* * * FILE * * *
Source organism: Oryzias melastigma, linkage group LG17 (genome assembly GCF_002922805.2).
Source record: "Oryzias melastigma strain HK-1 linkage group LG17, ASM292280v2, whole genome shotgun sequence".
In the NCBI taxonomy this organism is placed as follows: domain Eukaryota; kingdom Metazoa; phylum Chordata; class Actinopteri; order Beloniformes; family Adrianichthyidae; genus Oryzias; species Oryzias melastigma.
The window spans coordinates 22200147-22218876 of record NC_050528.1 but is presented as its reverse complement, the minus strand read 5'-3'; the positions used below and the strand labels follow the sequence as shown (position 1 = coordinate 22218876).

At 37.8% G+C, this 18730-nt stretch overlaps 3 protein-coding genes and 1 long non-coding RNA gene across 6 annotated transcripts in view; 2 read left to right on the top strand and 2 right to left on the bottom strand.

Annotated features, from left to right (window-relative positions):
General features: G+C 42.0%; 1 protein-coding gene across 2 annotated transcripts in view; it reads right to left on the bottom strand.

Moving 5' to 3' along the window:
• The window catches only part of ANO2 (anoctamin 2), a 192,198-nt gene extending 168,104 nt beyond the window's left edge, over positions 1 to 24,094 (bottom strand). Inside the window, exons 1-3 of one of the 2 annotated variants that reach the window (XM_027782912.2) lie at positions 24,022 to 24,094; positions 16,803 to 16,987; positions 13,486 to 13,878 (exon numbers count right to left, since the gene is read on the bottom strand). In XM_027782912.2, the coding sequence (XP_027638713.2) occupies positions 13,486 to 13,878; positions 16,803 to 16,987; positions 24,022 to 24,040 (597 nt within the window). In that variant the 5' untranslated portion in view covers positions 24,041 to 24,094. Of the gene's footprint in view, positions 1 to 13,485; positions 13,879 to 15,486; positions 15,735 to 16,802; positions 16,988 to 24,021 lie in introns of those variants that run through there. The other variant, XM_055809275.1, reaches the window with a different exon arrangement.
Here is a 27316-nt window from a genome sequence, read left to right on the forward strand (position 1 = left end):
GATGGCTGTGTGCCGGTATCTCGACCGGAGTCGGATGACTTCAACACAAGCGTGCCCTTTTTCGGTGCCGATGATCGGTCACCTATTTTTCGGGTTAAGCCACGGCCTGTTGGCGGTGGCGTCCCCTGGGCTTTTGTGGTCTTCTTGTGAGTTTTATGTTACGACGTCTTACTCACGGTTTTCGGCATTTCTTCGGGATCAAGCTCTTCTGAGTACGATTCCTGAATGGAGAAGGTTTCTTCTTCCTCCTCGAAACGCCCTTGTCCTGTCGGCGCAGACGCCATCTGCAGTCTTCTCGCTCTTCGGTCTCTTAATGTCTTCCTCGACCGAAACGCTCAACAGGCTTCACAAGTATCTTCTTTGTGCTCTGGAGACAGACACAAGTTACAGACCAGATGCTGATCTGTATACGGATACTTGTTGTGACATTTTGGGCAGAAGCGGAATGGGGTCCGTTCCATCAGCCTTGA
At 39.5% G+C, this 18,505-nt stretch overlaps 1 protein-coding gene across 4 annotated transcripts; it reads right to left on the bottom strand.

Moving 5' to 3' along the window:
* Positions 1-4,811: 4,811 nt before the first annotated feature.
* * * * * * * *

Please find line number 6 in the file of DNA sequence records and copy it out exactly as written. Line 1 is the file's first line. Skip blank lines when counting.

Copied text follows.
Annotated features, from left to right (window-relative positions):